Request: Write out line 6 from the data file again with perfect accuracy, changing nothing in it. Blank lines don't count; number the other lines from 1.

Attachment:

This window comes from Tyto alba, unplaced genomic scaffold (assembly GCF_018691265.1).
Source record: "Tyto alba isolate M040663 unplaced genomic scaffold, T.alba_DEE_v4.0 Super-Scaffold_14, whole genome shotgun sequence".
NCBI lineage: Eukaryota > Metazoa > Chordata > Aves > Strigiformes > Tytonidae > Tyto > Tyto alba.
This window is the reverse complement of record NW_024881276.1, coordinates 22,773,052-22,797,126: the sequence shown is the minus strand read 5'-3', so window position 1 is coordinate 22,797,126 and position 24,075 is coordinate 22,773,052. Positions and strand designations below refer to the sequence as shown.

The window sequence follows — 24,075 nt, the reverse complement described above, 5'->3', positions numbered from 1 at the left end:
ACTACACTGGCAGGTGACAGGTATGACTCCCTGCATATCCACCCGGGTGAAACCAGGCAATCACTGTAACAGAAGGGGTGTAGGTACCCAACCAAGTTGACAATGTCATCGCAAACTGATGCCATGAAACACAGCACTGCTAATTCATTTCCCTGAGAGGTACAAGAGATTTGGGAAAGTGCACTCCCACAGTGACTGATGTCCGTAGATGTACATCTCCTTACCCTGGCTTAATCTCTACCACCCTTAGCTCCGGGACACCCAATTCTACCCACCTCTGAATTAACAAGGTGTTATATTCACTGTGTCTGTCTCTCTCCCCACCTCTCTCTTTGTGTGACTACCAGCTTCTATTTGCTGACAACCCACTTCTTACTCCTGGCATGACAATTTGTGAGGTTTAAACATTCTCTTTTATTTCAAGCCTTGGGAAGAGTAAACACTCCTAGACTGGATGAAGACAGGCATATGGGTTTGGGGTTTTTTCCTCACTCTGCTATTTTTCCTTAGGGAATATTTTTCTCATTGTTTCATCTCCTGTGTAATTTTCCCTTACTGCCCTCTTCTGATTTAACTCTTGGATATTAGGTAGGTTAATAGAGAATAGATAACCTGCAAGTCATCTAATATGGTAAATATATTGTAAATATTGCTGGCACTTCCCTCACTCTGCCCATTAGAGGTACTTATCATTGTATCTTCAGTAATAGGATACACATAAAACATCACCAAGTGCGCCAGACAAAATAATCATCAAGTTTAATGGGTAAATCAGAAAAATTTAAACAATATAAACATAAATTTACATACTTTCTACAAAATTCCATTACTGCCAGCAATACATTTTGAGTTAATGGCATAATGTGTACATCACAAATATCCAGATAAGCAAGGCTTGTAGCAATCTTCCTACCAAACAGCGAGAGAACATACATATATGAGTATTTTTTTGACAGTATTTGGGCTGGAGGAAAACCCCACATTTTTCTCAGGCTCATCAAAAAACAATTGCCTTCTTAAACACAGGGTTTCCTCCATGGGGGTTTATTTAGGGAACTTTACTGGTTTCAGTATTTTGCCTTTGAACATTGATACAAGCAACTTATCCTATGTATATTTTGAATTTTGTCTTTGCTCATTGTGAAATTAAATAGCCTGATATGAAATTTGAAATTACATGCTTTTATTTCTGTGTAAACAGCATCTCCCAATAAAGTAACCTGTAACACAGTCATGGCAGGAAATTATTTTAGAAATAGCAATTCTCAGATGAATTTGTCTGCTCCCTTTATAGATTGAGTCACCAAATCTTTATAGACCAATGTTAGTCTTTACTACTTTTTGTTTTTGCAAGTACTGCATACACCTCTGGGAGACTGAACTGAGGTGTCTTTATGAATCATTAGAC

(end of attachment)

ACTACACTGGCAGGTGACAGGTATGACTCCCTGCATATCCACCCGGGTGAAACCAGGCAATCACTGTAACAGAAGGGGTGTAGGTACCCAACCAAGTTGACAATGTCATCGCAAACTGATGCCATGAAACACAGCACTGCTAATTCATTTCCCTGAGAGGTACAAGAGATTTGGGAAAGTGCACTCCCACAGTGACTGATGTCCGTAGATGTACATCTCCTTACCCTGGCTTAATCTCTACCACCCTTAGCTCCGGGACACCCAATTCTACCCACCTCTGAATTAACAAGGTGTTATATTCACTGTGTCTGTCTCTCTCCCCACCTCTCTCTTTGTGTGACTACCAGCTTCTATTTGCTGACAACCCACTTCTTACTCCTGGCATGACAATTTGTGAGGTTTAAACATTCTCTTTTATTTCAAGCCTTGGGAAGAGTAAACACTCCTAGACTGGATGAAGACAGGCATATGGGTTTGGGGTTTTTTCCTCACTCTGCTATTTTTCCTTAGGGAATATTTTTCTCATTGTTTCATCTCCTGTGTAATTTTCCCTTACTGCCCTCTTCTGATTTAACTCTTGGATATTAGGTAGGTTAATAGAGAATAGATAACCTGCAAGTCATCTAATATGGTAAATATATTGTAAATATTGCTGGCACTTCCCTCACTCTGCCCATTAGAGGTACTTATCATTGTATCTTCAGTAATAGGATACACATAAAACATCACCAAGTGCGCCAGACAAAATAATCATCAAGTTTAATGGGTAAATCAGAAAAATTTAAACAATATAAACATAAATTTACATACTTTCTACAAAATTCCATTACTGCCAGCAATACATTTTGAGTTAATGGCATAATGTGTACATCACAAATATCCAGATAAGCAAGGCTTGTAGCAATCTTCCTACCAAACAGCGAGAGAACATACATATATGAGTATTTTTTTGACAGTATTTGGGCTGGAGGAAAACCCCACATTTTTCTCAGGCTCATCAAAAAACAATTGCCTTCTTAAACACAGGGTTTCCTCCATGGGGGTTTATTTAGGGAACTTTACTGGTTTCAGTATTTTGCCTTTGAACATTGATACAAGCAACTTATCCTATGTATATTTTGAATTTTGTCTTTGCTCATTGTGAAATTAAATAGCCTGATATGAAATTTGAAATTACATGCTTTTATTTCTGTGTAAACAGCATCTCCCAATAAAGTAACCTGTAACACAGTCATGGCAGGAAATTATTTTAGAAATAGCAATTCTCAGATGAATTTGTCTGCTCCCTTTATAGATTGAGTCACCAAATCTTTATAGACCAATGTTAGTCTTTACTACTTTTTGTTTTTGCAAGTACTGCATACACCTCTGGGAGACTGAACTGAGGTGTCTTTATGAATCATTAGAC